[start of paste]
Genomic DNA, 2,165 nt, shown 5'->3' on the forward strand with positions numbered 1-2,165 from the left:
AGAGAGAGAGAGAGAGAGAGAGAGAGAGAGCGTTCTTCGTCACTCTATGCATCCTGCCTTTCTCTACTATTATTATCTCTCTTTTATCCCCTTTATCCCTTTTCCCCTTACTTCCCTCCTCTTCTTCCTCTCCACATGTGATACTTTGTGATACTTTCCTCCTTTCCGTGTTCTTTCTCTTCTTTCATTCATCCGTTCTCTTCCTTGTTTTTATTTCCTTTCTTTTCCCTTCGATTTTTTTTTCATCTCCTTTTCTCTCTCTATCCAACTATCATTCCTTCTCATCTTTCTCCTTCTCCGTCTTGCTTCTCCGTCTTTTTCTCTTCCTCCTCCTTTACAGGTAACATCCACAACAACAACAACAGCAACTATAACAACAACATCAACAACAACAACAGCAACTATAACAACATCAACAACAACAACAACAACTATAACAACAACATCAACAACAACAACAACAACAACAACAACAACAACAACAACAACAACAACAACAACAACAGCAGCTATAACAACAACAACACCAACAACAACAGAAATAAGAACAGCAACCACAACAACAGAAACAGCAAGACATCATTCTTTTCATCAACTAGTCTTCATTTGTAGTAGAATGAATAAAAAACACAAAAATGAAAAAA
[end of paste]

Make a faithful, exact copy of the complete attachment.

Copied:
Genomic DNA, 2,165 nt, shown 5'->3' on the forward strand with positions numbered 1-2,165 from the left:
AGAGAGAGAGAGAGAGAGAGAGAGAGAGAGCGTTCTTCGTCACTCTATGCATCCTGCCTTTCTCTACTATTATTATCTCTCTTTTATCCCCTTTATCCCTTTTCCCCTTACTTCCCTCCTCTTCTTCCTCTCCACATGTGATACTTTGTGATACTTTCCTCCTTTCCGTGTTCTTTCTCTTCTTTCATTCATCCGTTCTCTTCCTTGTTTTTATTTCCTTTCTTTTCCCTTCGATTTTTTTTTCATCTCCTTTTCTCTCTCTATCCAACTATCATTCCTTCTCATCTTTCTCCTTCTCCGTCTTGCTTCTCCGTCTTTTTCTCTTCCTCCTCCTTTACAGGTAACATCCACAACAACAACAACAGCAACTATAACAACAACATCAACAACAACAACAGCAACTATAACAACATCAACAACAACAACAACAACTATAACAACAACATCAACAACAACAACAACAACAACAACAACAACAACAACAACAACAACAACAACAACAACAGCAGCTATAACAACAACAACACCAACAACAACAGAAATAAGAACAGCAACCACAACAACAGAAACAGCAAGACATCATTCTTTTCATCAACTAGTCTTCATTTGTAGTAGAATGAATAAAAAACACAAAAATGAAAAAA